TODAY

TODAY   |  June 28, 2013

Keep your kid’s brain active this summer

Middle school teacher Jessica Lahey and psychologist Jennifer Hartstein discuss the “summer slide”: kids losing months of learning over the summer. They share tips and book suggestions to get your kids reading this summer so they’ll do better when they return to school.

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This content comes from Closed Captioning that was broadcast along with this program.

balm from l'oreal total repair 5 school's out for summer

>>> we're back with this try-day friday. it's no surprise kids who read during summer break do better when they return to school in the fall. how do you prevent what they call the summer slump.

>> here with some suggestions to keep your kids' minds active are middle schoolteacher and mom jessica leahy who writes about teaching and parenting parentinparenting @jessica parenting @jessicaleahy didn'tcom.

>> and jessica hartstein.

>> we always had summers off. it was one of those things kids looked forward to it and you remembered the slow start when you went back to school. kids really do lose a lot. what do they lose?

>> there's a huge catch-up period. you get back at the, in august, and you spend a good month just getting everyone's brains turned back on.

>> reminding them of --

>> i'm not just talking about skills. i'm talking about the ability to focus, the ability to sort of get back in the groove of paying attention.

>> now you say that, if that happens, by the time they are in sixth grade, tell us the -- that scenario.

>> with summer lost it looks like we get about two months by the end of sixth grade, kids have lost about two months worth of academic achievement because they are losing about two months each summer for math and 2.6 months each summer for --

>> so it's two years.

>> but you get two years of lost cumulatively.

>> two years.

>> that's unbelievable. a lot of parents want to stop this. this is the way the system is set up. we were saying we don't think it's a great idea there are summers off. what can you do to help your kids not get lost in this?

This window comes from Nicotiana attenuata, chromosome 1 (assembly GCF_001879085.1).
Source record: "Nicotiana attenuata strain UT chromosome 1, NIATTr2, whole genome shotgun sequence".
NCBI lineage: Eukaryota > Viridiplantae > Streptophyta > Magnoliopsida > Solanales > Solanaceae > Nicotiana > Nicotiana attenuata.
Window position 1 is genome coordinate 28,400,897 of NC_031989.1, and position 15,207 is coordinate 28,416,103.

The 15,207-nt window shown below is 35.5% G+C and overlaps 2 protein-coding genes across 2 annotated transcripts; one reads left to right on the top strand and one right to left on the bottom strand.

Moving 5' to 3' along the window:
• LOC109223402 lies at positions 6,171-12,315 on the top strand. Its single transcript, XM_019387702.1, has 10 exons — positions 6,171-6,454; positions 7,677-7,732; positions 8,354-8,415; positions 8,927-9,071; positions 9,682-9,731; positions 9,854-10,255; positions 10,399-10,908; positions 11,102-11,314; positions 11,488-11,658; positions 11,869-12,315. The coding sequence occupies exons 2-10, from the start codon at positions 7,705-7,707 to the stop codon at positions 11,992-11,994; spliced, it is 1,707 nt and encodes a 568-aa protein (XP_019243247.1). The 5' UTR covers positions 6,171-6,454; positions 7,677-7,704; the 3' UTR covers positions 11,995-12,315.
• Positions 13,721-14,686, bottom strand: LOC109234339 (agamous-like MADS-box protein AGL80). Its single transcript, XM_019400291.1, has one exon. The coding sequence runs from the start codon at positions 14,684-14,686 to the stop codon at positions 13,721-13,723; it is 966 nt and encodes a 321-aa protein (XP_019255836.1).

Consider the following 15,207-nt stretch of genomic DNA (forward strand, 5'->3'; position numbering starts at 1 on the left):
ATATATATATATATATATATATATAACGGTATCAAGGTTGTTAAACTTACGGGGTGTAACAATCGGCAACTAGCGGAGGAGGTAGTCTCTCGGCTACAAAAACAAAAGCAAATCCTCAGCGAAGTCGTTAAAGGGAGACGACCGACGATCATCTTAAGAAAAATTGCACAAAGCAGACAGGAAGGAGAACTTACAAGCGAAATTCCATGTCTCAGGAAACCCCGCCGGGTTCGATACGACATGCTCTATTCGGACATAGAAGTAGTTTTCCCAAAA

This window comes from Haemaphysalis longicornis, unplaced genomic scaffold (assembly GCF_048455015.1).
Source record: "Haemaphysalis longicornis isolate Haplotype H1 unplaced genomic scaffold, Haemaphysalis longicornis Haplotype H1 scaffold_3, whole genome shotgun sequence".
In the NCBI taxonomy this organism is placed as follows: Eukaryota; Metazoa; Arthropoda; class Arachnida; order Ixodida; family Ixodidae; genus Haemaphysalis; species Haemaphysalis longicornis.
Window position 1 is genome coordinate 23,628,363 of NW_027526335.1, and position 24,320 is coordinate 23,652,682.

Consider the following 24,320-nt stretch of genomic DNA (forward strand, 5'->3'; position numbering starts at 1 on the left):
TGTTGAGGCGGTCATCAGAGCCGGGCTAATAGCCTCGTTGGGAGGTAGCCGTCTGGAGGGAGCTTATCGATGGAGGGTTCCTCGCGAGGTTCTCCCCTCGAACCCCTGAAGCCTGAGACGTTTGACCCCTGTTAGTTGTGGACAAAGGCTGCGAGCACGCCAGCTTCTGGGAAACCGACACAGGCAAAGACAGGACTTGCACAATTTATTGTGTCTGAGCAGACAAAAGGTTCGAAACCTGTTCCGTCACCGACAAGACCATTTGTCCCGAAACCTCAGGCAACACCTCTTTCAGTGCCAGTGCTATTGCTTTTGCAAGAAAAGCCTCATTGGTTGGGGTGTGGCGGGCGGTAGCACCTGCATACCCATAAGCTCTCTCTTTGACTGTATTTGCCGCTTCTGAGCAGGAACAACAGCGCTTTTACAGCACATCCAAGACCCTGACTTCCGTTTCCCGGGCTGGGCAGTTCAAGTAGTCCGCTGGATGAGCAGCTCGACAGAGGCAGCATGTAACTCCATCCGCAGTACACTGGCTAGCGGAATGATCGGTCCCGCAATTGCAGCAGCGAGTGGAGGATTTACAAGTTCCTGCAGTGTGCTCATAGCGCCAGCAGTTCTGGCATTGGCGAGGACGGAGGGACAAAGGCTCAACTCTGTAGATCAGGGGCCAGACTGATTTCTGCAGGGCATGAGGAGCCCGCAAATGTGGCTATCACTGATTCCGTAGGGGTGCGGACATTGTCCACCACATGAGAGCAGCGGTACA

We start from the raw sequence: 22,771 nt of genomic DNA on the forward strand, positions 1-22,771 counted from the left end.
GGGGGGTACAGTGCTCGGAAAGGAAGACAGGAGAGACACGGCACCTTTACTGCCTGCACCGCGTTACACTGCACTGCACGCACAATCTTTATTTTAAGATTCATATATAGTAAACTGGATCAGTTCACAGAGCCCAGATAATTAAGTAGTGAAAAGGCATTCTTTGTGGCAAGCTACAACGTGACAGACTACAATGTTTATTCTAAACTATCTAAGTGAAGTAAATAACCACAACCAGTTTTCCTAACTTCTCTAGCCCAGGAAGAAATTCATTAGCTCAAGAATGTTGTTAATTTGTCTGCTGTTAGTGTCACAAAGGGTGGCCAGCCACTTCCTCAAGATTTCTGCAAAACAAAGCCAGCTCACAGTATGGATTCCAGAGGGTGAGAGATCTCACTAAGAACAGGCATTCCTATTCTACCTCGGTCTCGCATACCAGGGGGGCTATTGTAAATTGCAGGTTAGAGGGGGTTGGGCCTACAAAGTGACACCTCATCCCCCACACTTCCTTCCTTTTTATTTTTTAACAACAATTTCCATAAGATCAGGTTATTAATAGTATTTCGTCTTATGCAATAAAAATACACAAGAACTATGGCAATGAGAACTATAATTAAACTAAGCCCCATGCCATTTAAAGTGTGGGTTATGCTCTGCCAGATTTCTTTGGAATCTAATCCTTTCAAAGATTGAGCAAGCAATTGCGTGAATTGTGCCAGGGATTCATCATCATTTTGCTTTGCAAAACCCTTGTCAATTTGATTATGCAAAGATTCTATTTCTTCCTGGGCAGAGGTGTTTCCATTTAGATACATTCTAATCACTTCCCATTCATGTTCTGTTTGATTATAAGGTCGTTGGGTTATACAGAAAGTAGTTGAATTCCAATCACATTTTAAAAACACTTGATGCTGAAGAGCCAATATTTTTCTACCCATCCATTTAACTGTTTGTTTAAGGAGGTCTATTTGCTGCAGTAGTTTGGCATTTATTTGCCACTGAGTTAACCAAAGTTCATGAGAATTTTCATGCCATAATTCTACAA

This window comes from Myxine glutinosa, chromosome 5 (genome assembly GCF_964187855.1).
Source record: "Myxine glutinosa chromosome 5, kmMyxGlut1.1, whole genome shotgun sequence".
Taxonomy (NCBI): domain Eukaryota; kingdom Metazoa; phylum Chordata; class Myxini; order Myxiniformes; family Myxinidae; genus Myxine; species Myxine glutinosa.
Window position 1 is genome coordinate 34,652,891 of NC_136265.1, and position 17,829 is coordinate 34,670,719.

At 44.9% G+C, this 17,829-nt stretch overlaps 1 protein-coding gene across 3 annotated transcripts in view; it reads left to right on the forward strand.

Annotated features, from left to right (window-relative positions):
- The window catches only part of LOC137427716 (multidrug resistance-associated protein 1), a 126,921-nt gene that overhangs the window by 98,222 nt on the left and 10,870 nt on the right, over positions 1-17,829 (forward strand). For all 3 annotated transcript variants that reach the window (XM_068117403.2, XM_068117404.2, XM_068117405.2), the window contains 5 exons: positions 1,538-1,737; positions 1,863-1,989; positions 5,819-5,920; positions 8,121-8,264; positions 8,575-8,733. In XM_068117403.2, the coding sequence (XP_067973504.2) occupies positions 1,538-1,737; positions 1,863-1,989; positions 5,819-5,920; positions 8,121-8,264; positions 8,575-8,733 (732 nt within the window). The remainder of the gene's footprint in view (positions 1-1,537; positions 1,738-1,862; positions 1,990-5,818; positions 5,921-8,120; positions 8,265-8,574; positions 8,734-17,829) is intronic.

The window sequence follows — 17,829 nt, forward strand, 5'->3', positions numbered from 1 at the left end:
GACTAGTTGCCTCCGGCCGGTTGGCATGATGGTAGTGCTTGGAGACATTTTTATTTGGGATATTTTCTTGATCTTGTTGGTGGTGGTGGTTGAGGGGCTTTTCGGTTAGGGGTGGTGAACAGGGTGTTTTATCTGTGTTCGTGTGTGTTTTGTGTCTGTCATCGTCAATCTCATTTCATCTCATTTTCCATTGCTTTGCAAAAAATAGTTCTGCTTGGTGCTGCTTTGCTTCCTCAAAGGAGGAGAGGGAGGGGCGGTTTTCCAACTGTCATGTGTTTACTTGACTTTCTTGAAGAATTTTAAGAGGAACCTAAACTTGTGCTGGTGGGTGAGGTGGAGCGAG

>> there's lots of things we can do. some of it is basic. math and reading gets lost. what can we do for math? we can do some things like go into the newspaper and really hit a home run with math. do baseball statistics . look at your local team. you know, look at who is getting what and what's their percentage and look at those kinds of things with them. and start to do fun math activities. what other math activities that don't feel like learning but actually are.

>> make it fun.

>> entertaining.

>> adding up the numbers on the speed limit signs on the road. there's actually "the new york times" has a great resource called the learning network. and you can go there all of the -- all of the articles are free through the learning network and you can take little quizzes about stories in the news. but read the news or something with your kids every day.

>> our kids always had required summer reading . does -- do all schools have that or --

>> some schools do.

>> that seems natural. you have to have these books read. these books read by the time you come back to school.

>> you were saying if you were going to choose six books for kids , what would be the right books for them to read?

>> i chose five books, and that's a hard task to come up with five books for k through high school but i did my best. i chose for kindergarten/first grade "chrysanthemum. "i tried to go for booxs about the joy of language and naming things and figuring out your identity. "chrysanthemum" is great for k through 1. "frindle." for second and third grade which is about naming as well. and then i picked a fantastic book that not many people know about yet called the "expeditioners." it has amazing illustrations. the illustrator kathryn roy went to -- or works at the center for cartoon studies . and the author sarah stewart taylor. i picked "wonder", which is a fantastic book about a boy with a facial deformity, figuring out how to go back to school. and i did a blanket book for high school but "the book thief" thinking that was just a fun, engaging read.

>> how do you get your kids to read?

>> you have to mod tele. you have to show them that you are reading, too. everybody can read the newspaper together. everybody can pick a book and have reading time together when they are sitting outside right after dinner, right before dinner. but modeling the behavior will get your kids to be engaged.

>> the whole thing started because kids were needed to help their families with the harvest. that's why they were out for three months. i don't know too many people that harvest anymore. i think in some areas i think we're doing a tremendous disservice and parents who -- two parents working, what do you do with your kids?

>> the loss is palpable. there are small changes you can make that can actually prevent it from being so bad so when they start back up in school at the end of the summer , they